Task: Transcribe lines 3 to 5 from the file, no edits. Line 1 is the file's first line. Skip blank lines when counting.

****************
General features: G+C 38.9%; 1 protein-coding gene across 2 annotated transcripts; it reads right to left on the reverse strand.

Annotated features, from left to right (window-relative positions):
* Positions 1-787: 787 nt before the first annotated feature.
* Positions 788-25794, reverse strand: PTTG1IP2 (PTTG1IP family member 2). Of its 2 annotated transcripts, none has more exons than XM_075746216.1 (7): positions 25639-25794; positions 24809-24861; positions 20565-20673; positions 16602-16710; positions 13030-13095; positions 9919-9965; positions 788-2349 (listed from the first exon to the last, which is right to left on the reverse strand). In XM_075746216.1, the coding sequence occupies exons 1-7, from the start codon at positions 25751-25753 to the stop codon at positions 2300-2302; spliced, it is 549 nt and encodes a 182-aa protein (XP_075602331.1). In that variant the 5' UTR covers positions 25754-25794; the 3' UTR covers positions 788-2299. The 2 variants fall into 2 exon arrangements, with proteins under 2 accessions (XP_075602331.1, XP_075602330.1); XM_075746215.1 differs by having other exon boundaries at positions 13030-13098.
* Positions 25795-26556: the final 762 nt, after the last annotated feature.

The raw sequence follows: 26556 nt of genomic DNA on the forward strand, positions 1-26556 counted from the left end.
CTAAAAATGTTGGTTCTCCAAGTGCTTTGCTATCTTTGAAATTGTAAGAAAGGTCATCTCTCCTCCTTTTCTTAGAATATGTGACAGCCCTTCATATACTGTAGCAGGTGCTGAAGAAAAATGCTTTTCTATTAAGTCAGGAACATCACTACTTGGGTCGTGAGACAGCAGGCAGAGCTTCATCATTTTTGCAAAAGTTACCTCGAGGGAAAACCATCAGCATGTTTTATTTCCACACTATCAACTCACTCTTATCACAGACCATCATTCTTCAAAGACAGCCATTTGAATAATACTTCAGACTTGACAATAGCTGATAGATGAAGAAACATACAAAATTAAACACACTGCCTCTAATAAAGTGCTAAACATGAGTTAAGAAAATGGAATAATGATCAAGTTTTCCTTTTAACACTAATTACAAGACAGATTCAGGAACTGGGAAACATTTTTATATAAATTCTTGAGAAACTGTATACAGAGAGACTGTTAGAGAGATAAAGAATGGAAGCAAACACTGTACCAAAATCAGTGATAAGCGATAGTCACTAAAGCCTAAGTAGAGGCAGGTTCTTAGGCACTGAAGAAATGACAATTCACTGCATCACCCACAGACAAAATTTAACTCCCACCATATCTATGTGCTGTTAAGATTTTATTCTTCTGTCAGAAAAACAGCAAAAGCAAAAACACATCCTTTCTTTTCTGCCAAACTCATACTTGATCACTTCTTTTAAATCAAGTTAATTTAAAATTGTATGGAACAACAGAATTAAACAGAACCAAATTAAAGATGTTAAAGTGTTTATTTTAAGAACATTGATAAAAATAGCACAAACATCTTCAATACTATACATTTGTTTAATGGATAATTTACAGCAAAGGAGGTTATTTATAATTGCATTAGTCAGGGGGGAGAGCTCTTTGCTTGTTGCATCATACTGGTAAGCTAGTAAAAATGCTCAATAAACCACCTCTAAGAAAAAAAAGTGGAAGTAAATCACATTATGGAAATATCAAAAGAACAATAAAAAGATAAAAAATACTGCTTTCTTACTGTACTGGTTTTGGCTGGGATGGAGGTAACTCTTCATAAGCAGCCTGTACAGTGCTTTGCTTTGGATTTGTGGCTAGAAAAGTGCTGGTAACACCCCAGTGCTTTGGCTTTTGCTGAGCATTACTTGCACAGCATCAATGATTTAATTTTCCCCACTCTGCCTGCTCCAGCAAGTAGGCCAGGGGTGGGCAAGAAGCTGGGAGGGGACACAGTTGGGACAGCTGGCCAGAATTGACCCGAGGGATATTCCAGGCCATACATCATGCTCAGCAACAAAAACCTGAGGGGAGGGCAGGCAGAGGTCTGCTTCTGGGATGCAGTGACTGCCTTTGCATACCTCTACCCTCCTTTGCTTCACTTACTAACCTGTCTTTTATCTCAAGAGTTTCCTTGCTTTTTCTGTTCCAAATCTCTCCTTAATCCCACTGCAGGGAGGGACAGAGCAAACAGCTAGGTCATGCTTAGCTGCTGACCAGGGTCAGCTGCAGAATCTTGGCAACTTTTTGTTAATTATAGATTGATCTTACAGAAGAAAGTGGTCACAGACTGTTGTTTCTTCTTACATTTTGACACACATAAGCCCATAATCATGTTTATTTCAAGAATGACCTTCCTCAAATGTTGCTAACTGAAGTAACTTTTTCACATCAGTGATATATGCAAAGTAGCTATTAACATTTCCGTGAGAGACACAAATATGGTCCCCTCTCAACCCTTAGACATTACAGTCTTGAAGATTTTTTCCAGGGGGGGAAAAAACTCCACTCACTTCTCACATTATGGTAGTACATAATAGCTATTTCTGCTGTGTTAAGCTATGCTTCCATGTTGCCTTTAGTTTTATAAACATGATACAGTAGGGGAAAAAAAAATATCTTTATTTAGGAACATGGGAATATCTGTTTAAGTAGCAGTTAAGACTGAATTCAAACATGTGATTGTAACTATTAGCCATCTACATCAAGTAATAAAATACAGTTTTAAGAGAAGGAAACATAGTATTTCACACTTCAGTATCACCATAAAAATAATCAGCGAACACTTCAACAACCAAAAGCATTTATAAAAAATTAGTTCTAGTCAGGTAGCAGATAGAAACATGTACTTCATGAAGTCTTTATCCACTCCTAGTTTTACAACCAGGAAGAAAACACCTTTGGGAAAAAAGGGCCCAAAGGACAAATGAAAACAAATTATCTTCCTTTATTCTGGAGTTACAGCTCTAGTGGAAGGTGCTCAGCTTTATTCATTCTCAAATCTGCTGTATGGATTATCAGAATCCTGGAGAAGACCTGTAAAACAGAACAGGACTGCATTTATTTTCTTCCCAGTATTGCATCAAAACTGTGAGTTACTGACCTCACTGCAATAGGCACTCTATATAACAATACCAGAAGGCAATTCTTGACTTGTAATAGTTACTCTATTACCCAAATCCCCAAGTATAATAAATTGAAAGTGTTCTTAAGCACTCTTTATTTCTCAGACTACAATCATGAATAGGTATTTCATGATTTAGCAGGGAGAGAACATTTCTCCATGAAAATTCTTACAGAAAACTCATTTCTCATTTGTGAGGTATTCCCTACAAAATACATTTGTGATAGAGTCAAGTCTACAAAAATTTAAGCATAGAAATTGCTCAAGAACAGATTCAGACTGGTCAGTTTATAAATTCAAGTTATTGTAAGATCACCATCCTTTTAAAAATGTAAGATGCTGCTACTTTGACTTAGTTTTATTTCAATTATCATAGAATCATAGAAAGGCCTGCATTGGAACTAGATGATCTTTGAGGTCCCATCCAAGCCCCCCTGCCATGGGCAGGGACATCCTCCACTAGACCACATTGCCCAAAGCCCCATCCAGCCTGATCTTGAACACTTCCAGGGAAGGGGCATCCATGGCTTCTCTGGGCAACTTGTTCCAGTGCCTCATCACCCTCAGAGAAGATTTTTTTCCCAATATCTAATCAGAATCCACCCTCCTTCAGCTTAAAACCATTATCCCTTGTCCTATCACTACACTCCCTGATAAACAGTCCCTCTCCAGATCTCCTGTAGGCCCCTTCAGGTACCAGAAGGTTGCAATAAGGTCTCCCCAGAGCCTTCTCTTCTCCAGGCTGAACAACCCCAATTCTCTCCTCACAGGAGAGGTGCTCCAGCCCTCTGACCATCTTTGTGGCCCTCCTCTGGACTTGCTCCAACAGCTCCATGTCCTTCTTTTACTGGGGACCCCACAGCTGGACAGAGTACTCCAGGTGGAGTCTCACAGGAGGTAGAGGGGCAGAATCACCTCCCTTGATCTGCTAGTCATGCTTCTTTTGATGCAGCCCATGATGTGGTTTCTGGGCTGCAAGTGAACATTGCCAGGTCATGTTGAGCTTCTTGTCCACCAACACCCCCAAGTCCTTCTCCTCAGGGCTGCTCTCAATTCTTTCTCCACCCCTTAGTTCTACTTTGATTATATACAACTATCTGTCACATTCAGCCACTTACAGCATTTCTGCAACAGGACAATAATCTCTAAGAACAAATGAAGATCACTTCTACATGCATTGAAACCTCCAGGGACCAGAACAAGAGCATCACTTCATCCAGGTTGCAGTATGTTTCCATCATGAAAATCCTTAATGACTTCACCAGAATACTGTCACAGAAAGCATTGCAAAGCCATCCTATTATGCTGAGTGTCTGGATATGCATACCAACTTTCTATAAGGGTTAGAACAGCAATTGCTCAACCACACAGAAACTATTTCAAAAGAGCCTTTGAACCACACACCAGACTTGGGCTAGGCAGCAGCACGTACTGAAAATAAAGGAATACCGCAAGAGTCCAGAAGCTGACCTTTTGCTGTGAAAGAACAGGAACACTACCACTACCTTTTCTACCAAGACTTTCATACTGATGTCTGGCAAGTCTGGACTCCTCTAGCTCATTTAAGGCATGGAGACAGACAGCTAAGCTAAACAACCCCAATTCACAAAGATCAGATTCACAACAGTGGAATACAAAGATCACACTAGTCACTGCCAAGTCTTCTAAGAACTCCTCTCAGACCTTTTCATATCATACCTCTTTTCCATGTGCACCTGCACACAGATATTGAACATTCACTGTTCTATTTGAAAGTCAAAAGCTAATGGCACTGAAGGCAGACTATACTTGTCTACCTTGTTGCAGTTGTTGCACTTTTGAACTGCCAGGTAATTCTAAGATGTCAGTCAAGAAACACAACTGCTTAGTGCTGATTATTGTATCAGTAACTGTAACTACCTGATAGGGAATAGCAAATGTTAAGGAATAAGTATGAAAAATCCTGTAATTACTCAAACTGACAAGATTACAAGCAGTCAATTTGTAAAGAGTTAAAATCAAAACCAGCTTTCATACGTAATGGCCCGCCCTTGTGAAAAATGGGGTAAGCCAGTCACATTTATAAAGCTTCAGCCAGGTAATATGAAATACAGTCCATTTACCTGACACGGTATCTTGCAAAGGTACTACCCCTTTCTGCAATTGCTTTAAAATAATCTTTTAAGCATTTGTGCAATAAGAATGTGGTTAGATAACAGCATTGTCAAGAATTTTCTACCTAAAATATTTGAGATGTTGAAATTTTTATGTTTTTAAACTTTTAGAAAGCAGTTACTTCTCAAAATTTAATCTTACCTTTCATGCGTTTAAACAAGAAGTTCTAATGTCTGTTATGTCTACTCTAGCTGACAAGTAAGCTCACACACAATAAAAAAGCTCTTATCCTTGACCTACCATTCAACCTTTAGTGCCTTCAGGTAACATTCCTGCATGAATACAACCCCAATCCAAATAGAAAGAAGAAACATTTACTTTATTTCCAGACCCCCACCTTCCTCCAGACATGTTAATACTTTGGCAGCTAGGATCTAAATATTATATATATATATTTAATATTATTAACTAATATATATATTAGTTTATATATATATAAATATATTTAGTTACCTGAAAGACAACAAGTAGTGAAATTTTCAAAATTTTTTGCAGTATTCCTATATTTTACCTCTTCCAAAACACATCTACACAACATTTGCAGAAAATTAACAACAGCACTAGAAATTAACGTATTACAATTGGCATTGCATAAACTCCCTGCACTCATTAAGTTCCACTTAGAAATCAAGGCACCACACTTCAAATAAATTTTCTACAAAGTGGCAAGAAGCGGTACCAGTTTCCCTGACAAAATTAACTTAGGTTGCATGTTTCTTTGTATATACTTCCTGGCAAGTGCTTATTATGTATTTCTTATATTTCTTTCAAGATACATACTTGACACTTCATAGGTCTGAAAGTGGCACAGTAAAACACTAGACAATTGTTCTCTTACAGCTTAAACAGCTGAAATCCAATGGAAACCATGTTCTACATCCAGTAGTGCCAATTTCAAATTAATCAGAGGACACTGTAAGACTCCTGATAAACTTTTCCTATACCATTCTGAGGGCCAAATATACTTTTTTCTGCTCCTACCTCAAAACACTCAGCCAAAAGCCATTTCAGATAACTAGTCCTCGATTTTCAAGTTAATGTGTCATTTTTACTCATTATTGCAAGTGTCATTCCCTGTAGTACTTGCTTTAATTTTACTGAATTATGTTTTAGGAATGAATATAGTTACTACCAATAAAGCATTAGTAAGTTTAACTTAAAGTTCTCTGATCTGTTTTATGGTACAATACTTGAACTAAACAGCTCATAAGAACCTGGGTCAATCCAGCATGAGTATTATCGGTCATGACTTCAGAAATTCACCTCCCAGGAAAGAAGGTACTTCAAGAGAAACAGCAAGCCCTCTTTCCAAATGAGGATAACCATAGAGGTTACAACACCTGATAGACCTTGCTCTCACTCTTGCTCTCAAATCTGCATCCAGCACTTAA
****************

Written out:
* Positions 1-787: 787 nt before the first annotated feature.
* Positions 788-25794, reverse strand: PTTG1IP2 (PTTG1IP family member 2). Of its 2 annotated transcripts, none has more exons than XM_075746216.1 (7): positions 25639-25794; positions 24809-24861; positions 20565-20673; positions 16602-16710; positions 13030-13095; positions 9919-9965; positions 788-2349 (listed from the first exon to the last, which is right to left on the reverse strand). In XM_075746216.1, the coding sequence occupies exons 1-7, from the start codon at positions 25751-25753 to the stop codon at positions 2300-2302; spliced, it is 549 nt and encodes a 182-aa protein (XP_075602331.1). In that variant the 5' UTR covers positions 25754-25794; the 3' UTR covers positions 788-2299. The 2 variants fall into 2 exon arrangements, with proteins under 2 accessions (XP_075602331.1, XP_075602330.1); XM_075746215.1 differs by having other exon boundaries at positions 13030-13098.
* Positions 25795-26556: the final 762 nt, after the last annotated feature.